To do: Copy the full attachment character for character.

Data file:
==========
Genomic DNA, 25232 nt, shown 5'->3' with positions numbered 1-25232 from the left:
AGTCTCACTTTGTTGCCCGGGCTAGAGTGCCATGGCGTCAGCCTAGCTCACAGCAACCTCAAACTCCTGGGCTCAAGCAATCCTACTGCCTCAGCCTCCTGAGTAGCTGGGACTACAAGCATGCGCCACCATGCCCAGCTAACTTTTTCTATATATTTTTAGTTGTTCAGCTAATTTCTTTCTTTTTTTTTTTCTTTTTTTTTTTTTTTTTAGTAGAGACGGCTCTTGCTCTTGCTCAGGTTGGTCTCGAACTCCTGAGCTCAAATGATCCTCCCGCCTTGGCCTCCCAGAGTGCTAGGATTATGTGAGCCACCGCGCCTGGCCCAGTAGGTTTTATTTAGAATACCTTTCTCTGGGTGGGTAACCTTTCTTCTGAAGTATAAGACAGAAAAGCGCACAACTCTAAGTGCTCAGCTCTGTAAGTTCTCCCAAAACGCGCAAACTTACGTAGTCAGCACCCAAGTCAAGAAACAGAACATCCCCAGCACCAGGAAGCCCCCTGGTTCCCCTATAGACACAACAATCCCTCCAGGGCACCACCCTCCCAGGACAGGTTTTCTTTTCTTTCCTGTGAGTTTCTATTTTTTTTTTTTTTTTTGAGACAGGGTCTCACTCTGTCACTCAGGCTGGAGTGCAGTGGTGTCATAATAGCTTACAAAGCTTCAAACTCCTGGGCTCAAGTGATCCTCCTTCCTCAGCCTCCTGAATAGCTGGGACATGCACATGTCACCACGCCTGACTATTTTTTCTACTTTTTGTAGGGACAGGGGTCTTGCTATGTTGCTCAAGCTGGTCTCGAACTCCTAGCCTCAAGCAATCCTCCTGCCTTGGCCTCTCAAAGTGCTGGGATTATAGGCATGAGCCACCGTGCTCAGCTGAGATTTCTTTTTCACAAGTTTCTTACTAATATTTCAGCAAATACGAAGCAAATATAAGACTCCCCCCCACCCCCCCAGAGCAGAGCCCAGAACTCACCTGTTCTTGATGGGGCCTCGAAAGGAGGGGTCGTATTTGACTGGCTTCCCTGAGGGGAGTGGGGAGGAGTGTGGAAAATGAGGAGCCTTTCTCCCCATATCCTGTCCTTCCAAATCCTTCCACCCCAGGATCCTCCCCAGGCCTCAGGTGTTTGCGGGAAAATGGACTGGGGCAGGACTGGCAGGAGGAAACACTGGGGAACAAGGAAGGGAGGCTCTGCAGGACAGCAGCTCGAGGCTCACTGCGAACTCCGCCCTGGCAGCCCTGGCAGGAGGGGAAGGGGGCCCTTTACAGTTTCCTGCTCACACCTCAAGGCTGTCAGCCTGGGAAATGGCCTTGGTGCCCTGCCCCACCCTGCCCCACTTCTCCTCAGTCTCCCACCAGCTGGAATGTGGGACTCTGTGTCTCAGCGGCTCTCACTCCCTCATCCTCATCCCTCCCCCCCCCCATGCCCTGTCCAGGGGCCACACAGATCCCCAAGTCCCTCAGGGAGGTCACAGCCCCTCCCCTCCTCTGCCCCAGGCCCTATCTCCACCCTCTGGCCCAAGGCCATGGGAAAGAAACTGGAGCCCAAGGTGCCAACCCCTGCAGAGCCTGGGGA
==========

Genomic DNA, 25232 nt, shown 5'->3' with positions numbered 1-25232 from the left:
AGTCTCACTTTGTTGCCCGGGCTAGAGTGCCATGGCGTCAGCCTAGCTCACAGCAACCTCAAACTCCTGGGCTCAAGCAATCCTACTGCCTCAGCCTCCTGAGTAGCTGGGACTACAAGCATGCGCCACCATGCCCAGCTAACTTTTTCTATATATTTTTAGTTGTTCAGCTAATTTCTTTCTTTTTTTTTTTCTTTTTTTTTTTTTTTTTAGTAGAGACGGCTCTTGCTCTTGCTCAGGTTGGTCTCGAACTCCTGAGCTCAAATGATCCTCCCGCCTTGGCCTCCCAGAGTGCTAGGATTATGTGAGCCACCGCGCCTGGCCCAGTAGGTTTTATTTAGAATACCTTTCTCTGGGTGGGTAACCTTTCTTCTGAAGTATAAGACAGAAAAGCGCACAACTCTAAGTGCTCAGCTCTGTAAGTTCTCCCAAAACGCGCAAACTTACGTAGTCAGCACCCAAGTCAAGAAACAGAACATCCCCAGCACCAGGAAGCCCCCTGGTTCCCCTATAGACACAACAATCCCTCCAGGGCACCACCCTCCCAGGACAGGTTTTCTTTTCTTTCCTGTGAGTTTCTATTTTTTTTTTTTTTTTTGAGACAGGGTCTCACTCTGTCACTCAGGCTGGAGTGCAGTGGTGTCATAATAGCTTACAAAGCTTCAAACTCCTGGGCTCAAGTGATCCTCCTTCCTCAGCCTCCTGAATAGCTGGGACATGCACATGTCACCACGCCTGACTATTTTTTCTACTTTTTGTAGGGACAGGGGTCTTGCTATGTTGCTCAAGCTGGTCTCGAACTCCTAGCCTCAAGCAATCCTCCTGCCTTGGCCTCTCAAAGTGCTGGGATTATAGGCATGAGCCACCGTGCTCAGCTGAGATTTCTTTTTCACAAGTTTCTTACTAATATTTCAGCAAATACGAAGCAAATATAAGACTCCCCCCCACCCCCCCAGAGCAGAGCCCAGAACTCACCTGTTCTTGATGGGGCCTCGAAAGGAGGGGTCGTATTTGACTGGCTTCCCTGAGGGGAGTGGGGAGGAGTGTGGAAAATGAGGAGCCTTTCTCCCCATATCCTGTCCTTCCAAATCCTTCCACCCCAGGATCCTCCCCAGGCCTCAGGTGTTTGCGGGAAAATGGACTGGGGCAGGACTGGCAGGAGGAAACACTGGGGAACAAGGAAGGGAGGCTCTGCAGGACAGCAGCTCGAGGCTCACTGCGAACTCCGCCCTGGCAGCCCTGGCAGGAGGGGAAGGGGGCCCTTTACAGTTTCCTGCTCACACCTCAAGGCTGTCAGCCTGGGAAATGGCCTTGGTGCCCTGCCCCACCCTGCCCCACTTCTCCTCAGTCTCCCACCAGCTGGAATGTGGGACTCTGTGTCTCAGCGGCTCTCACTCCCTCATCCTCATCCCTCCCCCCCCCCATGCCCTGTCCAGGGGCCACACAGATCCCCAAGTCCCTCAGGGAGGTCACAGCCCCTCCCCTCCTCTGCCCCAGGCCCTATCTCCACCCTCTGGCCCAAGGCCATGGGAAAGAAACTGGAGCCCAAGGTGCCAACCCCTGCAGAGCCTGGGGA